This point is also true more generally, that there is a strange mentality that ‘owning’ a house, and ‘owning’ a car are the best ways by which one can use these producs. I don’t think that’s necessarily true. There is certainly a psychological benefit to the feeling of ownership that a houseowner feels, but it can be a far more wise decision in economical terms to rent, and have the risk of value depreciation passed onto somebody else, and this is true for basically any product. Renting is fine—it doesn’t mean you’re losing out.

Too fond of textbooks
Photo by estreya

Let’s talk about languages

Most people don't continue learning a language after they have started. I can't imagine the number of copies of Rosetta Stone bought that have not been used for more than a fleeting hour or two on Christmas day. Do you ever wonder why book shops tend to be replete with ‘introduction to’ books for languages, but you have to look a little harder for intermediate or advanced content? In the UK, there are only about a dozen shops that will stock the specialist books that I require for my advanced Japanese study, but just about every chain bookshop proudly sells a copy of Japanese for Dummies (which incidentally is possibly one of the worst textbooks available for a beginner of Japanese, not least because it uses exclusively rōmaji, and a non-standard one at that).

We don't want language learning to be an impulse buy never acted on. By charging monthly, or for a finite period like a year, we encourage our users to make the very best use of their subscription. We don't want you to sit on LinguaLift; we want you to learn a language. If it's not for you, we don't want you to pay. The human desire to want to get value for money means that if $29 has just gone out of your account, you want to make sure that you get the most use out of it. We go to an all-you-can-eat buffet in order to eat until we can absolutely eat no more, and we at LinguaLift do all we can to make sure that you can stuff your proverbial faces with Japanese.

What’s more, our approach tends to lead to users making very regular use of LinguaLift. It’s typical of a user who has paid for access for one year to binge on study for the first few days, and then come back every few weeks and binge a little more. Monthly users tend to be far more consistent in their approach. If you could login at any time in the next hundred years and study, then what’s the benefit of adopting a steady, and consistent approach? Little and often (or a lot and often if one has the time) is proven to be the most reliable way to learn a language, so we want to encourage this all we can.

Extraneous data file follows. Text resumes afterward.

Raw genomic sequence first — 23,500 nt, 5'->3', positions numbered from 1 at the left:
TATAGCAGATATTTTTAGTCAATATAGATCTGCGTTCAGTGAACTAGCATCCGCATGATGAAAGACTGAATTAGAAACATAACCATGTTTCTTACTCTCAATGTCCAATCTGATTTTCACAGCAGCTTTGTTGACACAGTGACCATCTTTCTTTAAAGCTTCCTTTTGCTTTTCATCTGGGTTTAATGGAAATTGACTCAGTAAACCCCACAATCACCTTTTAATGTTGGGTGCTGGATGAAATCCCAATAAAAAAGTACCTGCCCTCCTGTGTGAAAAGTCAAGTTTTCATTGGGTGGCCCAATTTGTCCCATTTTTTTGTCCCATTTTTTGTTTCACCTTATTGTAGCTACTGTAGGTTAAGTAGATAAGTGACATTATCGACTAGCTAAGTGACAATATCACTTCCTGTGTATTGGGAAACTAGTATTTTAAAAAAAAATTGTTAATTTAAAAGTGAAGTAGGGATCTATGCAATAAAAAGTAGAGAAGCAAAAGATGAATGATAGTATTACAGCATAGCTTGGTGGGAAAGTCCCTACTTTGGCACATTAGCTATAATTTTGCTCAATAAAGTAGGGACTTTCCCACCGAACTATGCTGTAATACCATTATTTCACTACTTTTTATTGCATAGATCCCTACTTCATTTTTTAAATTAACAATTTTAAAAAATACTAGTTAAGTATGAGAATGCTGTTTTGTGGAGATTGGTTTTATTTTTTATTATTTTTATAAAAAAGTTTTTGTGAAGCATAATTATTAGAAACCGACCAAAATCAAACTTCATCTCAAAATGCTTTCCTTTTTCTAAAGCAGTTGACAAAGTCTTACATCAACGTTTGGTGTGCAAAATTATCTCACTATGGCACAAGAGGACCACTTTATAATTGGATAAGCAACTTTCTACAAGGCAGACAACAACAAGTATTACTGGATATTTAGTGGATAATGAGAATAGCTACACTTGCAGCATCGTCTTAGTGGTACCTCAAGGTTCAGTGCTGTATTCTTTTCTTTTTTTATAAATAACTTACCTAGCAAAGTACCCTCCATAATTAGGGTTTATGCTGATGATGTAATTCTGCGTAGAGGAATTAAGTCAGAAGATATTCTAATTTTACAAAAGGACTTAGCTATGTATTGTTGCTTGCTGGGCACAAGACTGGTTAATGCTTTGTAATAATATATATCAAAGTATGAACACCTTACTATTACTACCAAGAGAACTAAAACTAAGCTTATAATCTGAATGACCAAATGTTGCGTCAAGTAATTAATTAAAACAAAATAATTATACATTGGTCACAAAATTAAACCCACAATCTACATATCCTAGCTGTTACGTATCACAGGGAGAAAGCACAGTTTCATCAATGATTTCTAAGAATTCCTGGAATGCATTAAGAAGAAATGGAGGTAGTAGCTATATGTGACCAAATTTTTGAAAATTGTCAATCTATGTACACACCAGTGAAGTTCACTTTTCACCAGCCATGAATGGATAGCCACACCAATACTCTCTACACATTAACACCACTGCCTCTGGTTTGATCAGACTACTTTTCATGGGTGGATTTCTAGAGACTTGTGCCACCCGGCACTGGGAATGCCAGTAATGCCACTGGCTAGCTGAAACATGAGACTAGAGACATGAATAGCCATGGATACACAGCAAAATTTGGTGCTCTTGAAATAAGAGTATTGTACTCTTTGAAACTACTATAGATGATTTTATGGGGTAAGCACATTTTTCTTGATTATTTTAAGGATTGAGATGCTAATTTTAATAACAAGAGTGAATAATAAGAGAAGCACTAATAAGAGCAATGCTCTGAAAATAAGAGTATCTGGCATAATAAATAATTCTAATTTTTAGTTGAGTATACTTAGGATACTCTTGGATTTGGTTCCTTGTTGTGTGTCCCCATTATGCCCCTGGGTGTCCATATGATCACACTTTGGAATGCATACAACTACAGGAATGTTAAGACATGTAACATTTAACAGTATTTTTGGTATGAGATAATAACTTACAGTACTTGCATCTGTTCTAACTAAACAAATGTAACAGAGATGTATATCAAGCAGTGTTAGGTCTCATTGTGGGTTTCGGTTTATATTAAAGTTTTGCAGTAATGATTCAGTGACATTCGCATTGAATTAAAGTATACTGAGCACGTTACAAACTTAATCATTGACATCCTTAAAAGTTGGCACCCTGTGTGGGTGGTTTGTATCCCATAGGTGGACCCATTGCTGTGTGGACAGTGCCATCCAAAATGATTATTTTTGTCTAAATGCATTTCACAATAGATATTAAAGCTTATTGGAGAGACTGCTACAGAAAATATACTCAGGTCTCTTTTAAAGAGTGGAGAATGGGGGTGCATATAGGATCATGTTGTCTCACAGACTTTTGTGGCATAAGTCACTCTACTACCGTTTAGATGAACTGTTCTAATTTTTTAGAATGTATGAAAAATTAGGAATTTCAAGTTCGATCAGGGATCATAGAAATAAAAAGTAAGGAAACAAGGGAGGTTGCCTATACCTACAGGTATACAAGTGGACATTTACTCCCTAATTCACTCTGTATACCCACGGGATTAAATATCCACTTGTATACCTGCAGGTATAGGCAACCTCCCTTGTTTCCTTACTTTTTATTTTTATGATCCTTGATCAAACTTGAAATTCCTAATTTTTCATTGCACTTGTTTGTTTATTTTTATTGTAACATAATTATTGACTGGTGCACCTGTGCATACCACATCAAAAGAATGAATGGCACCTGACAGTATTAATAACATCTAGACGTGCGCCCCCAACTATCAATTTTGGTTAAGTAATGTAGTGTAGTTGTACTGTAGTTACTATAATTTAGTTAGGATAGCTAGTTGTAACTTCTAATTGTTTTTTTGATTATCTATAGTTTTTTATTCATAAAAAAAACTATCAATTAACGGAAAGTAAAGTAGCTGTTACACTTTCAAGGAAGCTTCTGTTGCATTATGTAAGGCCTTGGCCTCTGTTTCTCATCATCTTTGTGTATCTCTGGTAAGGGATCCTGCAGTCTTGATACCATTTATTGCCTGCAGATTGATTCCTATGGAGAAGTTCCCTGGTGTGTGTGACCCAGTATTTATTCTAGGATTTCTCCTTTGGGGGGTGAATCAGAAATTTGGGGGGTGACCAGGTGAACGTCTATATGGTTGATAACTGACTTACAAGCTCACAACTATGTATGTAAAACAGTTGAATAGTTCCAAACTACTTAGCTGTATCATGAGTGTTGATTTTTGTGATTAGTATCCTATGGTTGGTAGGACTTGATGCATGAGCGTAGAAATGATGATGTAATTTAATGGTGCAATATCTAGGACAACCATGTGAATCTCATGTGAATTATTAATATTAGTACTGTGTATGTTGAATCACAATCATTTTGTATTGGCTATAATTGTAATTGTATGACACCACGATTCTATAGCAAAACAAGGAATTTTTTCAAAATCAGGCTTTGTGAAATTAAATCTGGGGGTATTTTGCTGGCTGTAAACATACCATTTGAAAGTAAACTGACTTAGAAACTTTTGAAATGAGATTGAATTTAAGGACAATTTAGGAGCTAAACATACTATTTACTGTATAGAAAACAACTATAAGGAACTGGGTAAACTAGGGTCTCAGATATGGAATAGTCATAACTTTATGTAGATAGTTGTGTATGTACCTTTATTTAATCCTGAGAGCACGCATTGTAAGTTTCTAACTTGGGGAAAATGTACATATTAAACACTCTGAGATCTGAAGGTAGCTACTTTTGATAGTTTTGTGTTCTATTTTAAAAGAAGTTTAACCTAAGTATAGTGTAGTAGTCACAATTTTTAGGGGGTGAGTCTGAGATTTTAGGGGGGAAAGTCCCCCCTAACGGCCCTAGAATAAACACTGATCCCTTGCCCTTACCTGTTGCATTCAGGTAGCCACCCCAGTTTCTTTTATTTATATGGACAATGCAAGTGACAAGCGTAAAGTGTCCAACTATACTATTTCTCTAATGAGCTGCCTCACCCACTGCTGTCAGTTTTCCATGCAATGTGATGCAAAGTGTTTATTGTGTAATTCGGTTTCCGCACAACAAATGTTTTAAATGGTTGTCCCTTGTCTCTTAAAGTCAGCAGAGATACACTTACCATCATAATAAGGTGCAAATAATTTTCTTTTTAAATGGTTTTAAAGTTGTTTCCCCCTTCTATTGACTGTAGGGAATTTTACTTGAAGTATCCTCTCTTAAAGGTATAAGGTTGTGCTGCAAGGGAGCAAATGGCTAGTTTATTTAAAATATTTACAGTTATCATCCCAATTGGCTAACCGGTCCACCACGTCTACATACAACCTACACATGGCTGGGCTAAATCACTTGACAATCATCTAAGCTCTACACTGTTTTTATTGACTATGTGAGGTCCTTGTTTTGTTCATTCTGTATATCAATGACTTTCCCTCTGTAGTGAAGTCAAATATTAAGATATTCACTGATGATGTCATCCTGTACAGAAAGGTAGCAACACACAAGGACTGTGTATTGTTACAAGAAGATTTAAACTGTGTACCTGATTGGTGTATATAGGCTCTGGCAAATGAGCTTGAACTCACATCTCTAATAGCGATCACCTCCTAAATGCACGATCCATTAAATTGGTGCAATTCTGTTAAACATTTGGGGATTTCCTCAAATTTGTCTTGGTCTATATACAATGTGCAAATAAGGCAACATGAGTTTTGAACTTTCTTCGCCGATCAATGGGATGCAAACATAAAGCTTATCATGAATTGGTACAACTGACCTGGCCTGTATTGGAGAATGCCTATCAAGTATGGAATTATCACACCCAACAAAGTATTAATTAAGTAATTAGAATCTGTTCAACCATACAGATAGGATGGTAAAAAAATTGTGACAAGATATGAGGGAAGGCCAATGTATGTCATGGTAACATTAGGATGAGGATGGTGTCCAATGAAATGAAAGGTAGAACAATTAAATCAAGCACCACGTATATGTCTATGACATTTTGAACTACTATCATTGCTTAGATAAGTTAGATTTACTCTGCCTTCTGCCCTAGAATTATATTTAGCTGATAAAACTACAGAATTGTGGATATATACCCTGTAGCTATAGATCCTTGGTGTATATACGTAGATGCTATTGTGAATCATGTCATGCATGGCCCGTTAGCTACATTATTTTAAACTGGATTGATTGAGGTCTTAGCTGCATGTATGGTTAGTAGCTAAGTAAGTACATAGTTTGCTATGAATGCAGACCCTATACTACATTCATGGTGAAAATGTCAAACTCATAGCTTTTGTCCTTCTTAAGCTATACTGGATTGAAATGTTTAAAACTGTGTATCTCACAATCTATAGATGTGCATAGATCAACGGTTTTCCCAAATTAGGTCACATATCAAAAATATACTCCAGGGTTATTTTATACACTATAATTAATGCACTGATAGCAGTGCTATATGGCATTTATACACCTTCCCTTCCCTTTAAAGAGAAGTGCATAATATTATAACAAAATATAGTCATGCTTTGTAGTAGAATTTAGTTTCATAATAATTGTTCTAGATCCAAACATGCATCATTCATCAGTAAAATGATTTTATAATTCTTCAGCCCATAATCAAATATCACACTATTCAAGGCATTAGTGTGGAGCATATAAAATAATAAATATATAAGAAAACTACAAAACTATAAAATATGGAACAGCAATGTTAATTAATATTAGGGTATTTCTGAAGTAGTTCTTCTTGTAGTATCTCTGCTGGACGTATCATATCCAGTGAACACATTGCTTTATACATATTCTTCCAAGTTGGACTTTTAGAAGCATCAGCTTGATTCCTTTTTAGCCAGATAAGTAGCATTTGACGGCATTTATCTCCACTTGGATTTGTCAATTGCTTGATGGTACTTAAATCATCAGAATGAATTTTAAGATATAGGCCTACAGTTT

Forever? Really?

At LinguaLift we are always honest to our users. Even when we answer a question in a way which is likely to annoy, we’ll still conduct ourselves honestly with integrity. Why don’t we have an iPhone app? It’s because we don’t have the resources to develop and support one. Will there be one soon? Probably not: we don’t think that learning on-the-go in this way is that productive anyway. It’s not nice to not tell a user what they want to hear, but we’d rather be up front with those who trust us with their education.

Forever is an incredible amount of time, and it is necessarily unobtainable (if you have even the most slight grasp of the history and predicted future of the universe, you’ll know that best estimates are that the Earth probably won’t be around after around 7.5 billion years). Not only is there simply no advantage in promising forever, as the product just won't be used, it’s also a promise that we could never keep. Who knows what LinguaLift will be in five years, ten years, or more? If nothing else, users will stop getting updates, and support, meaning that LinguaLift may be incompatible with new technology in years to come.

Microsoft has stopped supporting Microsoft XP, Apple doesn't update the majority of their iPod range's software, and I bet you've lost every 10, 15 or 50 year guarantee voucher you've ever owned. It's a false claim to promise something forever.

Audio learning
Photo by estreya

It helps us too

Having to work hard to keep our users happy excites us.

So, doing it our way means that we're focusing on making our product even better for our current users, are encouraging our users to actually use their product, and not making them pay for something they will never use, and not making a promise we could never keep (and which we doubt our competitors can).

We monitor each and every user’s progress. We’ll regularly reach out by email or phone to users who we think need a little guidance, and we’ll monitor how users navigate the website to ensure that we’re making the site as easy to use as possible, and the content as educational as can be. Knowing that we are essentially having to convince our users each month that they should stay with us means we work harder to make sure they get value for money.

I’d love to hear your thoughts on how we price our product below.